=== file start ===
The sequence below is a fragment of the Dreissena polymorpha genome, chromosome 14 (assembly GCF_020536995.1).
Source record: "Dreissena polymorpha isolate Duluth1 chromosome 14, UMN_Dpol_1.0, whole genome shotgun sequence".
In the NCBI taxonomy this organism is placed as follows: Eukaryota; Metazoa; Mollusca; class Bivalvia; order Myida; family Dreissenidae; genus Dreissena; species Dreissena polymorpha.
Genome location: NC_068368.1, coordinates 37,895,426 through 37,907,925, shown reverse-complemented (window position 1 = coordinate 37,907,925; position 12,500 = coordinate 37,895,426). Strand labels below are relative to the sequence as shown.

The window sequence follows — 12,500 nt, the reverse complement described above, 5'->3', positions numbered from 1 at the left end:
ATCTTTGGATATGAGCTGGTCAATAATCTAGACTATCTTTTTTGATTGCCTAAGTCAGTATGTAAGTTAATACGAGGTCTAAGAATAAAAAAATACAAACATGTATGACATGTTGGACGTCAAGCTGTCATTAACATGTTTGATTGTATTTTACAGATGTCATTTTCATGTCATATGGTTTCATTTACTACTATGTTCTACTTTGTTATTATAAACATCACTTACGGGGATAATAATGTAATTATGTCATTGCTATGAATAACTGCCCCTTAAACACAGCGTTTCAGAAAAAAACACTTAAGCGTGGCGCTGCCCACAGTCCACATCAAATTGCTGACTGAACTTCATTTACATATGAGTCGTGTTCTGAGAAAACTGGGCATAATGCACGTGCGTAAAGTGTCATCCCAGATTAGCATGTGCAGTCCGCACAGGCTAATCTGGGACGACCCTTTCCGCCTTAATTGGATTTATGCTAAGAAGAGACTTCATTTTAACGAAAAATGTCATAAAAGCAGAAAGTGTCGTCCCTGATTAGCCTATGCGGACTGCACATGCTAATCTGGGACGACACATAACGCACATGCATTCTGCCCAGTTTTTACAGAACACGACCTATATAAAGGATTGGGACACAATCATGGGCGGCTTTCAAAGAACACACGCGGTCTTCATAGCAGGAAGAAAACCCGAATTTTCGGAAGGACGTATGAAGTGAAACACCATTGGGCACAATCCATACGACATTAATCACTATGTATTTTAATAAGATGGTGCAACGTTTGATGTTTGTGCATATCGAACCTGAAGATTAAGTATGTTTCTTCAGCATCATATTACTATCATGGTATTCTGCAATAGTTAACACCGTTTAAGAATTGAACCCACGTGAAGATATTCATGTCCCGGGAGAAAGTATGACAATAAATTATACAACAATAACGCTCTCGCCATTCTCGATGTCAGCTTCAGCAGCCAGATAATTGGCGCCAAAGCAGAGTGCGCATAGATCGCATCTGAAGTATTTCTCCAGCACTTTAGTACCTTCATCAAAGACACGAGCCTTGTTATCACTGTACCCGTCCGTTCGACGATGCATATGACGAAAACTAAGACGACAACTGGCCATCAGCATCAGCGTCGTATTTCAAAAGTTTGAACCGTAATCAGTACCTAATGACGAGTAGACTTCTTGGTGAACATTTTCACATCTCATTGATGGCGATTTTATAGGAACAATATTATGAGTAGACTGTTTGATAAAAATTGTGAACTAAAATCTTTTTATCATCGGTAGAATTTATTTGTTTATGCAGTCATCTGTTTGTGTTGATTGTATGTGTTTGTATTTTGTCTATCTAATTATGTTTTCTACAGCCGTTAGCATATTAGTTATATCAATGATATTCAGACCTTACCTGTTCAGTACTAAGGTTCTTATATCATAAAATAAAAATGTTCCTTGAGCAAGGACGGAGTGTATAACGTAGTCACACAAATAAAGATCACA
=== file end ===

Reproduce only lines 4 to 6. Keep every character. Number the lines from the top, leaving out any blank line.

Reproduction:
Genome location: NC_068368.1, coordinates 37,895,426 through 37,907,925, shown reverse-complemented (window position 1 = coordinate 37,907,925; position 12,500 = coordinate 37,895,426). Strand labels below are relative to the sequence as shown.

The window sequence follows — 12,500 nt, the reverse complement described above, 5'->3', positions numbered from 1 at the left end:
ATCTTTGGATATGAGCTGGTCAATAATCTAGACTATCTTTTTTGATTGCCTAAGTCAGTATGTAAGTTAATACGAGGTCTAAGAATAAAAAAATACAAACATGTATGACATGTTGGACGTCAAGCTGTCATTAACATGTTTGATTGTATTTTACAGATGTCATTTTCATGTCATATGGTTTCATTTACTACTATGTTCTACTTTGTTATTATAAACATCACTTACGGGGATAATAATGTAATTATGTCATTGCTATGAATAACTGCCCCTTAAACACAGCGTTTCAGAAAAAAACACTTAAGCGTGGCGCTGCCCACAGTCCACATCAAATTGCTGACTGAACTTCATTTACATATGAGTCGTGTTCTGAGAAAACTGGGCATAATGCACGTGCGTAAAGTGTCATCCCAGATTAGCATGTGCAGTCCGCACAGGCTAATCTGGGACGACCCTTTCCGCCTTAATTGGATTTATGCTAAGAAGAGACTTCATTTTAACGAAAAATGTCATAAAAGCAGAAAGTGTCGTCCCTGATTAGCCTATGCGGACTGCACATGCTAATCTGGGACGACACATAACGCACATGCATTCTGCCCAGTTTTTACAGAACACGACCTATATAAAGGATTGGGACACAATCATGGGCGGCTTTCAAAGAACACACGCGGTCTTCATAGCAGGAAGAAAACCCGAATTTTCGGAAGGACGTATGAAGTGAAACACCATTGGGCACAATCCATACGACATTAATCACTATGTATTTTAATAAGATGGTGCAACGTTTGATGTTTGTGCATATCGAACCTGAAGATTAAGTATGTTTCTTCAGCATCATATTACTATCATGGTATTCTGCAATAGTTAACACCGTTTAAGAATTGAACCCACGTGAAGATATTCATGTCCCGGGAGAAAGTATGACAATAAATTATACAACAATAACGCTCTCGCCATTCTCGATGTCAGCTTCAGCAGCCAGATAATTGGCGCCAAAGCAGAGTGCGCATAGATCGCATCTGAAGTATTTCTCCAGCACTTTAGTACCTTCATCAAAGACACGAGCCTTGTTATCACTGTACCCGTCCGTTCGACGATGCATATGACGAAAACTAAGACGACAACTGGCCATCAGCATCAGCGTCGTATTTCAAAAGTTTGAACCGTAATCAGTACCTAATGACGAGTAGACTTCTTGGTGAACATTTTCACATCTCATTGATGGCGATTTTATAGGAACAATATTATGAGTAGACTGTTTGATAAAAATTGTGAACTAAAATCTTTTTATCATCGGTAGAATTTATTTGTTTATGCAGTCATCTGTTTGTGTTGATTGTATGTGTTTGTATTTTGTCTATCTAATTATGTTTTCTACAGCCGTTAGCATATTAGTTATATCAATGATATTCAGACCTTACCTGTTCAGTACTAAGGTTCTTATATCATAAAATAAAAATGTTCCTTGAGCAAGGACGGAGTGTATAACGTAGTCACACAAATAAAGATCACA